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Which is more beneficial? A double major or a Master's degree.

I'm thinking about a career in the Fintech industry. Would it be better for me to double major in Finance and Computer science or just to go for a single major and get a Master's degree?

P.s - I'm in the Early College Program
#majors #career # college #finance #technology #fintech


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Patrick’s Answer

This is a effort vs outcome question. Evaluating this require you to think through a couple of questions below.
- How much additional resources (time, cost) does it take to add additional major vs getting an additional master degree?
- What type of career are you looking to build, near term, and into mid term? Can you meet those without additional major or master?
- How are you planning to differentiate yourself from other job candidate once you graduate?

Think through how much effort you will invest vs outcome you hope to achieve.

For example, if it's an additional semester or two to add one more major tie to what you want to do near to mid term with limited incremental costs, then that might be a good option. Can you achieve your goals without a master? Alternatively if you do one major and it takes six semesters to add master in the same field and increase in expected salary in early years would cover incremental costs and help you reach your career goals? Will that help you better differentiate yourself once you graduate?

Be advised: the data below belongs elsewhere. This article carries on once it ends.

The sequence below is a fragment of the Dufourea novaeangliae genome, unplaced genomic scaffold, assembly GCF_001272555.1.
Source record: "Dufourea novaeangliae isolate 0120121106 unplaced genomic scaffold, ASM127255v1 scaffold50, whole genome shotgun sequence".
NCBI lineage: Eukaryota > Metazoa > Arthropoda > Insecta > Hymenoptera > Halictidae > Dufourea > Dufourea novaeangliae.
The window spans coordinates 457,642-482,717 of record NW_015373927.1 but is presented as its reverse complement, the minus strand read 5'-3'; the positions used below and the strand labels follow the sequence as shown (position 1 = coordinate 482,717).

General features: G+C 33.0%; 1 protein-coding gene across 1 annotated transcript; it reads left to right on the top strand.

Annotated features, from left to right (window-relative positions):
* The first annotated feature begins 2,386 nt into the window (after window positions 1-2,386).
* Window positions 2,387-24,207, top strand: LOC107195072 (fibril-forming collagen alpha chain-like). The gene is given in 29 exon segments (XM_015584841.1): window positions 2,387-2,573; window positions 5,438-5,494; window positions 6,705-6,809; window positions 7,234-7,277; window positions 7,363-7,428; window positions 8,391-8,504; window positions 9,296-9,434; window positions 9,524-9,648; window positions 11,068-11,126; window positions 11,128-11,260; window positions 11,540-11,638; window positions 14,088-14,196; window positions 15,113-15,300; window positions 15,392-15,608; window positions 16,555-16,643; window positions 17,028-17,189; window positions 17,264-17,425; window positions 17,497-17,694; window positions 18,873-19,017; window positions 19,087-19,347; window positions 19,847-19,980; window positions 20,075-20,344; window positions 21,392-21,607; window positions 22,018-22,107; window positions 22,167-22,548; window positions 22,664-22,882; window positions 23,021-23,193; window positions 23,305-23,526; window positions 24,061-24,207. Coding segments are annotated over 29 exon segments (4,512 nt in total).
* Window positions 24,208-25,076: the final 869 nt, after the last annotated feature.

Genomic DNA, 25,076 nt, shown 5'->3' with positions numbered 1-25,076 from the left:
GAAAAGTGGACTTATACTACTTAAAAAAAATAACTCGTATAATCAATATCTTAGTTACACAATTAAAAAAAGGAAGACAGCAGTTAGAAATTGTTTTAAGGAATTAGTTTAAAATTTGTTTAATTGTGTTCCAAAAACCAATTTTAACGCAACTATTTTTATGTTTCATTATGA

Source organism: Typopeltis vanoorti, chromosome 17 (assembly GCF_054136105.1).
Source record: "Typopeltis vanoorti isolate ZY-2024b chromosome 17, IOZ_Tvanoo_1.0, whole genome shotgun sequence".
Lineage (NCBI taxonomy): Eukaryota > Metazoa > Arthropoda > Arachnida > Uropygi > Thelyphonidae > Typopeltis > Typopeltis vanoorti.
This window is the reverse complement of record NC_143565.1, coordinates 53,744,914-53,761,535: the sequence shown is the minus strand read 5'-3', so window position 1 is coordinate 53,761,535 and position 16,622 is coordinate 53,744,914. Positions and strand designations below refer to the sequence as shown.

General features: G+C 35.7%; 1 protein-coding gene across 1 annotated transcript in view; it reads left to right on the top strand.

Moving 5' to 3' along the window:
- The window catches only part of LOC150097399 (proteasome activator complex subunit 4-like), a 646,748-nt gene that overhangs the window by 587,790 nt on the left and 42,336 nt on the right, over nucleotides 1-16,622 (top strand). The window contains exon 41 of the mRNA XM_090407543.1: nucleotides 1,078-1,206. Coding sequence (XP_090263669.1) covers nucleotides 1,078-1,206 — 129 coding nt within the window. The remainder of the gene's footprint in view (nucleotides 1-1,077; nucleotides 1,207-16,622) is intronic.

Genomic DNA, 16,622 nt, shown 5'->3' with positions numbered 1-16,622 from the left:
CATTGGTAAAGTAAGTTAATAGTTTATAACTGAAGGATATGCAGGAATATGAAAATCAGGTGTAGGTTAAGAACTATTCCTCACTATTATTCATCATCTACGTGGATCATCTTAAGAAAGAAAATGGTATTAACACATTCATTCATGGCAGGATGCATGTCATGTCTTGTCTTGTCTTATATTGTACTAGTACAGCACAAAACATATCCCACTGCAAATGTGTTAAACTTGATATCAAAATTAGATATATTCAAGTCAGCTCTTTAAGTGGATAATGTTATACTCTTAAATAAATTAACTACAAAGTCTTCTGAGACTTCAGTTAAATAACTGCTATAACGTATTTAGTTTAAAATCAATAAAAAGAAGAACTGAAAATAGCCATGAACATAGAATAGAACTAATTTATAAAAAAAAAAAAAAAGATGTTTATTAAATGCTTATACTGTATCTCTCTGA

There is no single right answer, and research can help you make better decision on your choices. Most importantly, consider what you will need to help you be more successful in areas you are passionate about and hopefully very good at (ability to differentiate yourself).

Hope that helps.

The main reason why I was thinking about double majoring is that I thought the combination of the two would be powerful. Also, I want a career in the business/finance world, but the tech world would be my next option. So I was thinking, why not both? But, I know that a Master's may hold more weight on resumes compared to a double major. And since, I'm going to graduate high school with an AA degree. I know that it may take me about 3-4 years after high school to get my Masters'. I'm torn. Also, I'm don't know what career I want. Aniya W.